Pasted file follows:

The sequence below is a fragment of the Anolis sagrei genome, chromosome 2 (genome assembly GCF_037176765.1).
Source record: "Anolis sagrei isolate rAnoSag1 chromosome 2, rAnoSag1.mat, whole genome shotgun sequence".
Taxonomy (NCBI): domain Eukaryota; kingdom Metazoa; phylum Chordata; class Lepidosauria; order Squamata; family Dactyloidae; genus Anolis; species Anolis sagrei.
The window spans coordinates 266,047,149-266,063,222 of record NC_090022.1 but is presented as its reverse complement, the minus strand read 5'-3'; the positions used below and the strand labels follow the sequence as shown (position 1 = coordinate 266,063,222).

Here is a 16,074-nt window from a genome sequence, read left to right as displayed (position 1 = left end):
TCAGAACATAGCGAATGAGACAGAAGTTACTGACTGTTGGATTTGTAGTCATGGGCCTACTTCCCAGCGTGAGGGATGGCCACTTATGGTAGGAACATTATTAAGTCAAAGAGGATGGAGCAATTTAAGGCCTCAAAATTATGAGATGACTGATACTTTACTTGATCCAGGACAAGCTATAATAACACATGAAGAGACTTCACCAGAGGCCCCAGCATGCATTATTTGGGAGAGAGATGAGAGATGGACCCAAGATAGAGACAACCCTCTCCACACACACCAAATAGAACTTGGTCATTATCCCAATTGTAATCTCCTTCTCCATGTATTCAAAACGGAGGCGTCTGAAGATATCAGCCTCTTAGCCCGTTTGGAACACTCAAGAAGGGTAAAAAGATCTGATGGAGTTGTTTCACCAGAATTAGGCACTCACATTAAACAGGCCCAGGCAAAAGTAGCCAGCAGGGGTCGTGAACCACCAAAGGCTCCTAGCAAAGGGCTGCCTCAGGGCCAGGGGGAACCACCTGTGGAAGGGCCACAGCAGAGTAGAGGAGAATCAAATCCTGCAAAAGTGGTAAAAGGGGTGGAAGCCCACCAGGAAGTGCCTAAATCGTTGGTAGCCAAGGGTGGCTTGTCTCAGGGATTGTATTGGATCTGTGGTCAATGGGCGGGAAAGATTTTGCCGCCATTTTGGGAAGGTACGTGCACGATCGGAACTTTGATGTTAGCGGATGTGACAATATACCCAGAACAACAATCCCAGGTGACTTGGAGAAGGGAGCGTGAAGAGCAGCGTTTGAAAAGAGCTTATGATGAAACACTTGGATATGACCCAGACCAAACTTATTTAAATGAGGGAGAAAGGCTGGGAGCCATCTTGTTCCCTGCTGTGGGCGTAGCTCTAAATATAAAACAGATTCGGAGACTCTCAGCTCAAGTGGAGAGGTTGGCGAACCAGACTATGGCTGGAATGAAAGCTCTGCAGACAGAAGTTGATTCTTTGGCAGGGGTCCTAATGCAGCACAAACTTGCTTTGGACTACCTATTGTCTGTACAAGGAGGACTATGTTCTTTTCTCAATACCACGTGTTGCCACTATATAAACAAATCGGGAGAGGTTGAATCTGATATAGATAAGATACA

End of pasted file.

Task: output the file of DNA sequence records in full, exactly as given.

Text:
The sequence below is a fragment of the Anolis sagrei genome, chromosome 2 (genome assembly GCF_037176765.1).
Source record: "Anolis sagrei isolate rAnoSag1 chromosome 2, rAnoSag1.mat, whole genome shotgun sequence".
Taxonomy (NCBI): domain Eukaryota; kingdom Metazoa; phylum Chordata; class Lepidosauria; order Squamata; family Dactyloidae; genus Anolis; species Anolis sagrei.
The window spans coordinates 266,047,149-266,063,222 of record NC_090022.1 but is presented as its reverse complement, the minus strand read 5'-3'; the positions used below and the strand labels follow the sequence as shown (position 1 = coordinate 266,063,222).

Here is a 16,074-nt window from a genome sequence, read left to right as displayed (position 1 = left end):
TCAGAACATAGCGAATGAGACAGAAGTTACTGACTGTTGGATTTGTAGTCATGGGCCTACTTCCCAGCGTGAGGGATGGCCACTTATGGTAGGAACATTATTAAGTCAAAGAGGATGGAGCAATTTAAGGCCTCAAAATTATGAGATGACTGATACTTTACTTGATCCAGGACAAGCTATAATAACACATGAAGAGACTTCACCAGAGGCCCCAGCATGCATTATTTGGGAGAGAGATGAGAGATGGACCCAAGATAGAGACAACCCTCTCCACACACACCAAATAGAACTTGGTCATTATCCCAATTGTAATCTCCTTCTCCATGTATTCAAAACGGAGGCGTCTGAAGATATCAGCCTCTTAGCCCGTTTGGAACACTCAAGAAGGGTAAAAAGATCTGATGGAGTTGTTTCACCAGAATTAGGCACTCACATTAAACAGGCCCAGGCAAAAGTAGCCAGCAGGGGTCGTGAACCACCAAAGGCTCCTAGCAAAGGGCTGCCTCAGGGCCAGGGGGAACCACCTGTGGAAGGGCCACAGCAGAGTAGAGGAGAATCAAATCCTGCAAAAGTGGTAAAAGGGGTGGAAGCCCACCAGGAAGTGCCTAAATCGTTGGTAGCCAAGGGTGGCTTGTCTCAGGGATTGTATTGGATCTGTGGTCAATGGGCGGGAAAGATTTTGCCGCCATTTTGGGAAGGTACGTGCACGATCGGAACTTTGATGTTAGCGGATGTGACAATATACCCAGAACAACAATCCCAGGTGACTTGGAGAAGGGAGCGTGAAGAGCAGCGTTTGAAAAGAGCTTATGATGAAACACTTGGATATGACCCAGACCAAACTTATTTAAATGAGGGAGAAAGGCTGGGAGCCATCTTGTTCCCTGCTGTGGGCGTAGCTCTAAATATAAAACAGATTCGGAGACTCTCAGCTCAAGTGGAGAGGTTGGCGAACCAGACTATGGCTGGAATGAAAGCTCTGCAGACAGAAGTTGATTCTTTGGCAGGGGTCCTAATGCAGCACAAACTTGCTTTGGACTACCTATTGTCTGTACAAGGAGGACTATGTTCTTTTCTCAATACCACGTGTTGCCACTATATAAACAAATCGGGAGAGGTTGAATCTGATATAGATAAGATACA